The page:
Corder House and Sydenham House

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Corder House and Sydenham House
Corder House and Sydenham House.jpg
Corder House (left) and Sydenham House (right)
Corder House and Sydenham House is located in Tyne and Wear
Corder House and Sydenham House
Location within Tyne and Wear
General information
Architectural style Neo-Moorish
Address 21 and 22 Fawcett Street
Town or city Sunderland
Country United Kingdom
Coordinates 54°54′23″N 1°22′53″W / 54.906286°N 1.381487°W / 54.906286; -1.381487
Construction started 1889
Completed 1891
Technical details
Floor count 4 (each)
Design and construction
Architect Frank Caws

Corder House and Sydenham House are two, adjacent, Grade II listed buildings on Fawcett Street, in Sunderland, Tyne and Wear, England. Designed by Frank Caws in the Neo-Moorish style, they were constructed in brick from 1889–1891 by David and John Rankin with terracotta features by J. C. Edwards of Ruabon.

Corder House[edit]

Corder House was constructed for a local drapery company, Corder's, owned by Alexander Corder. It is four storeys high, including the attic. The building has a ground floor panelled fascia and a cusped arcaded frieze with roll-moulded coping. The projecting canted bays on the arcaded first floor are flanked by narrow lights with Gothic capitals to the pilasters and the elaborate heads over the central lights of the canted bays; all are with paired, mullioned cusped overlights and a dripstring. The second-floor central balustraded balcony has panels with Gothic letters; the curvilinear windows with paired arcaded top lights have shallow canted centres under the balustraded attic balconies. The elliptical-headed cusped attic arches to the recessed windows are flanked by scrolls and pilasters which rise to high shaped gables with terracotta patterns, central oval lights, and raised segmental pediments. The dates 1856 and 1889 are in the outer panels at the eaves level. The steeply pitched roof has a central lantern with Gothic lights and a high, conical roof.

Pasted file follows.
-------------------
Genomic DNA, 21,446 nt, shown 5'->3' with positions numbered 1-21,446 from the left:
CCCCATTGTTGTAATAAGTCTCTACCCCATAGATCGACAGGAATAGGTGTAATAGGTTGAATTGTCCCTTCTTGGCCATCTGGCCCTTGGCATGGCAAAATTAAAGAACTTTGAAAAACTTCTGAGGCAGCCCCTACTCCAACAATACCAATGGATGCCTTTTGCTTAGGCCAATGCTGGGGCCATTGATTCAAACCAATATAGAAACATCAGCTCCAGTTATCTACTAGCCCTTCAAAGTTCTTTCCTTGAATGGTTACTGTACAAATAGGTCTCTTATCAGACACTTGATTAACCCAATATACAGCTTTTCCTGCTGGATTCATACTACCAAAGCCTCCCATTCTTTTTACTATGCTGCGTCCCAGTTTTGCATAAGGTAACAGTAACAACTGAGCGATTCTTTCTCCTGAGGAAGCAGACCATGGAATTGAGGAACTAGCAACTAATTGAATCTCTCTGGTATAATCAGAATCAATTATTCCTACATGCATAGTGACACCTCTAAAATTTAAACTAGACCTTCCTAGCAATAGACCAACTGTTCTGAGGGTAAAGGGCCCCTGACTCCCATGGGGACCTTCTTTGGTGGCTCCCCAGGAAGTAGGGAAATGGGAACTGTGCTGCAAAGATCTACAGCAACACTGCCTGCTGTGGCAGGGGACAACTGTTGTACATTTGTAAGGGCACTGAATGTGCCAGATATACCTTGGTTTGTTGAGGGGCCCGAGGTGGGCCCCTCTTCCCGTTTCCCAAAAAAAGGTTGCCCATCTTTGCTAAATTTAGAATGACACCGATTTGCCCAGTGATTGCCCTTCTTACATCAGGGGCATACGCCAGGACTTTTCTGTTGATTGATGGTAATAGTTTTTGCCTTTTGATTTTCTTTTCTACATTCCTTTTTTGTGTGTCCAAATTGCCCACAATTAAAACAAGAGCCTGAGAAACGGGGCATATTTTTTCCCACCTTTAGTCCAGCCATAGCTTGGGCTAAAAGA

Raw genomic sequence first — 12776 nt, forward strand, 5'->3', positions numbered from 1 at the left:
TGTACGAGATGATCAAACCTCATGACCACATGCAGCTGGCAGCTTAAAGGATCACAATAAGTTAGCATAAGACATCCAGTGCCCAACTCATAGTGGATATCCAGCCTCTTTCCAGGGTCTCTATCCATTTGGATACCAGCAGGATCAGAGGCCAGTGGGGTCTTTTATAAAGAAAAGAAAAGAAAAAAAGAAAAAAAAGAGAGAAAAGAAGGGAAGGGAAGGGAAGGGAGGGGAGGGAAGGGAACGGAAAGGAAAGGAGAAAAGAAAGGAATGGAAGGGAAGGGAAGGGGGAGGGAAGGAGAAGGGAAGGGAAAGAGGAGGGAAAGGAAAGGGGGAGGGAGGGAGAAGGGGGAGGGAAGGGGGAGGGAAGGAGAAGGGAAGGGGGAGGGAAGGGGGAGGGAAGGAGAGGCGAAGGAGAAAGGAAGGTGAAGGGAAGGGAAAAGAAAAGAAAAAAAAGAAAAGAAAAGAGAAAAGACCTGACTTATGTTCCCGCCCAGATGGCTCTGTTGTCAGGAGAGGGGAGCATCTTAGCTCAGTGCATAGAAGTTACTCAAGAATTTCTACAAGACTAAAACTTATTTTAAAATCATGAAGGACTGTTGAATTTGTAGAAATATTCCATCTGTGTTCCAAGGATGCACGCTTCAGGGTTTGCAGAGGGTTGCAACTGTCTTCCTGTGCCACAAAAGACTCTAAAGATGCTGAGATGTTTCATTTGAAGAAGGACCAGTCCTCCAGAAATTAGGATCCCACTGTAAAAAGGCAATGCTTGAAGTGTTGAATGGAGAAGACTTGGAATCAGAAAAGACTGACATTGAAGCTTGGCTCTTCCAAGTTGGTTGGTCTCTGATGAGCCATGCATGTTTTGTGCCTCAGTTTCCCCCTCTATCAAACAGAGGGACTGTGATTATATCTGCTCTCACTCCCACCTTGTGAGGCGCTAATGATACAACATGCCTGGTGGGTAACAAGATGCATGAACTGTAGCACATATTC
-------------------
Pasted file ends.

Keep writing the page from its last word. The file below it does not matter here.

Sydenham House[edit]

Sydenham House is four storeys high, including the attic. It has a moulded ground floor fascia and frieze below a full-width balcony with a stone balustrade. The first floor windows, tripartite in the centre and paired in the outer bays, have upper glazing bars in curvilinear heads below the swags and the second floor balcony which projects in the centre over panelled pilasters defining the first floor central bay. The square-headed second floor lights have raised arches with pendants, the central bay is defined by plain pilasters with scrolled pediment heads under a panelled band and outer scrolled pediments. The central attic gable has a raised segmental pediment over an eclectic tracery of a wide arched light containing smaller cusped lights. Its steeply pitched roof has an end chimney.

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